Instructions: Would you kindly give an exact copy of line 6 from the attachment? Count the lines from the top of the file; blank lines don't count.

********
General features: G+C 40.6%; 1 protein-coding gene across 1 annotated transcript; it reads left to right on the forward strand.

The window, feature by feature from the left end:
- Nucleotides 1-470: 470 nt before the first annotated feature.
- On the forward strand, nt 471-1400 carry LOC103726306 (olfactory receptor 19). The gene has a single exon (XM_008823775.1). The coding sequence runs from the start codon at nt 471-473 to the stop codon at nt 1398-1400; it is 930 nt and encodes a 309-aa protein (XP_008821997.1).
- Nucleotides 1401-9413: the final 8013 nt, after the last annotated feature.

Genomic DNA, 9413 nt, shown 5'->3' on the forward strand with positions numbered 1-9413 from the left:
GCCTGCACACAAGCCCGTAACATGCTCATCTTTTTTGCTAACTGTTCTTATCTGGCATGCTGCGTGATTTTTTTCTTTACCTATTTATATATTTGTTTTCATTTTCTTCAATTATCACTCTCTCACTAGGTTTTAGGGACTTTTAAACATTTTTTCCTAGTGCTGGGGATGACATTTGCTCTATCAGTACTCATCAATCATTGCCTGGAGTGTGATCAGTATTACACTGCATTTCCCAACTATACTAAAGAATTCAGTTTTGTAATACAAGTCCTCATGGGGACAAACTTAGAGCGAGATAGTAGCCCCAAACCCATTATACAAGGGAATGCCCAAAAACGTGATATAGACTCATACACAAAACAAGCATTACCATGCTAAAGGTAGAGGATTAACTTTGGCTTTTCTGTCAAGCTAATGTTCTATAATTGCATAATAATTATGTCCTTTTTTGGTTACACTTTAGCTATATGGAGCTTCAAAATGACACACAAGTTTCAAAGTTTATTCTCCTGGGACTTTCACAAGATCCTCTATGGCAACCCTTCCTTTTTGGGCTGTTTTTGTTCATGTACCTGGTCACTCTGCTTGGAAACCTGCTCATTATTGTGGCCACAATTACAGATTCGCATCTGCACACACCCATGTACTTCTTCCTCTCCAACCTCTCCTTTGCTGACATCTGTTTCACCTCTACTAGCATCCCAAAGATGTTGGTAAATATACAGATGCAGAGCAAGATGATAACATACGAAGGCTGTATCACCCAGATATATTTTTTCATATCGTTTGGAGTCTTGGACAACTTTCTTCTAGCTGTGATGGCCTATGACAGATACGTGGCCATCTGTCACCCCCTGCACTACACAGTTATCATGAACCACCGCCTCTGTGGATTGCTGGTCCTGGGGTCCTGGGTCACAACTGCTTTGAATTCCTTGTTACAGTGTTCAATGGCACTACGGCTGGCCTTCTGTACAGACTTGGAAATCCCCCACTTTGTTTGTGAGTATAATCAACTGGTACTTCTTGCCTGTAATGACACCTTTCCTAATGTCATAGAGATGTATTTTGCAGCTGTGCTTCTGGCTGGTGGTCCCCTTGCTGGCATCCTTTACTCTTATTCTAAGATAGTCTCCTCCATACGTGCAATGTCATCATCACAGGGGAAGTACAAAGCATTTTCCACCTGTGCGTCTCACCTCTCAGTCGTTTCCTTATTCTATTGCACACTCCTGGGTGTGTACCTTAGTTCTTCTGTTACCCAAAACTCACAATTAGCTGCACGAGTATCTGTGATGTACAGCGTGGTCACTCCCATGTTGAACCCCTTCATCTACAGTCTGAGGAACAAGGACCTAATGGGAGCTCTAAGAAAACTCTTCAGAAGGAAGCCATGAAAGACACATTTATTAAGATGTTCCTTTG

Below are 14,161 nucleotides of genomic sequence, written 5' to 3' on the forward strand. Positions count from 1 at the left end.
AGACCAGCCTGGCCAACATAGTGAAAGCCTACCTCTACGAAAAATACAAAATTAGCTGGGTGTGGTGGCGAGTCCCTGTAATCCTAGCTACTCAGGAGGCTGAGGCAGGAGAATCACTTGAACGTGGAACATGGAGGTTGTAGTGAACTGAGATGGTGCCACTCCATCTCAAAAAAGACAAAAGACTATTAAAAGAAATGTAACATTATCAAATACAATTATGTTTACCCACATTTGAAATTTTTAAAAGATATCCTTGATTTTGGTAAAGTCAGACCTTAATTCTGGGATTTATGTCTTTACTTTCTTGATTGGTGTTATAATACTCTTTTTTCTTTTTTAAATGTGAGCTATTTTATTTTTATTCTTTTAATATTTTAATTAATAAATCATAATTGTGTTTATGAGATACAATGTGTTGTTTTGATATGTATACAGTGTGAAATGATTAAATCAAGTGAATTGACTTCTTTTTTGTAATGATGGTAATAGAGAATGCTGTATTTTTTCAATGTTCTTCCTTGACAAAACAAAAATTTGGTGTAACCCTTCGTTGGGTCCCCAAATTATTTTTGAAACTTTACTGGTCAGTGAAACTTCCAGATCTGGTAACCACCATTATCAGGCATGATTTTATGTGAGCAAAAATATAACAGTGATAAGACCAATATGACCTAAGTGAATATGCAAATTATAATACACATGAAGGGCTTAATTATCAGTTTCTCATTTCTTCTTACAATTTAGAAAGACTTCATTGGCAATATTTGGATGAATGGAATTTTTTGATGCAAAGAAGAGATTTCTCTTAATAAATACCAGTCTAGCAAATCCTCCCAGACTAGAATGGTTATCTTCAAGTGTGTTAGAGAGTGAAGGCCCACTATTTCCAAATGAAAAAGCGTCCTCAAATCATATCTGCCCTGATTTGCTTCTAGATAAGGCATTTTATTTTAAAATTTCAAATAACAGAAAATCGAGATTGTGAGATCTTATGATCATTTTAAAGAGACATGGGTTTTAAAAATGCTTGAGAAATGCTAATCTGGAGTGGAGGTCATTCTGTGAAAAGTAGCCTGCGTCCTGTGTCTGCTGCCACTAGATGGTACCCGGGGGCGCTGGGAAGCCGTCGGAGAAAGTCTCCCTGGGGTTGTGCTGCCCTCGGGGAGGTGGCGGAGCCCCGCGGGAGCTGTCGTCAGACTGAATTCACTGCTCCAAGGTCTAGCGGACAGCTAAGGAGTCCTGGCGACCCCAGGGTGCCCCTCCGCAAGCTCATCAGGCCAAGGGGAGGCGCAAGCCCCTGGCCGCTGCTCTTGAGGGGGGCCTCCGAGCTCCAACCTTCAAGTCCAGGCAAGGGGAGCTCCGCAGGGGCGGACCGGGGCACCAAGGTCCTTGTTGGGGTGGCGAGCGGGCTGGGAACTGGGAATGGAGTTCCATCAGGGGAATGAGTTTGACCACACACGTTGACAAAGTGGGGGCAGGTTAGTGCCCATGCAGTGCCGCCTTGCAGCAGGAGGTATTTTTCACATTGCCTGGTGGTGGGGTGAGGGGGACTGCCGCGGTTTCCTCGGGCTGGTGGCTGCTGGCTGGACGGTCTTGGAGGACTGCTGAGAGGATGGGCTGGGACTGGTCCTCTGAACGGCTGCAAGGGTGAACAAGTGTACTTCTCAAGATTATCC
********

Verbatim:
Genomic DNA, 9413 nt, shown 5'->3' on the forward strand with positions numbered 1-9413 from the left: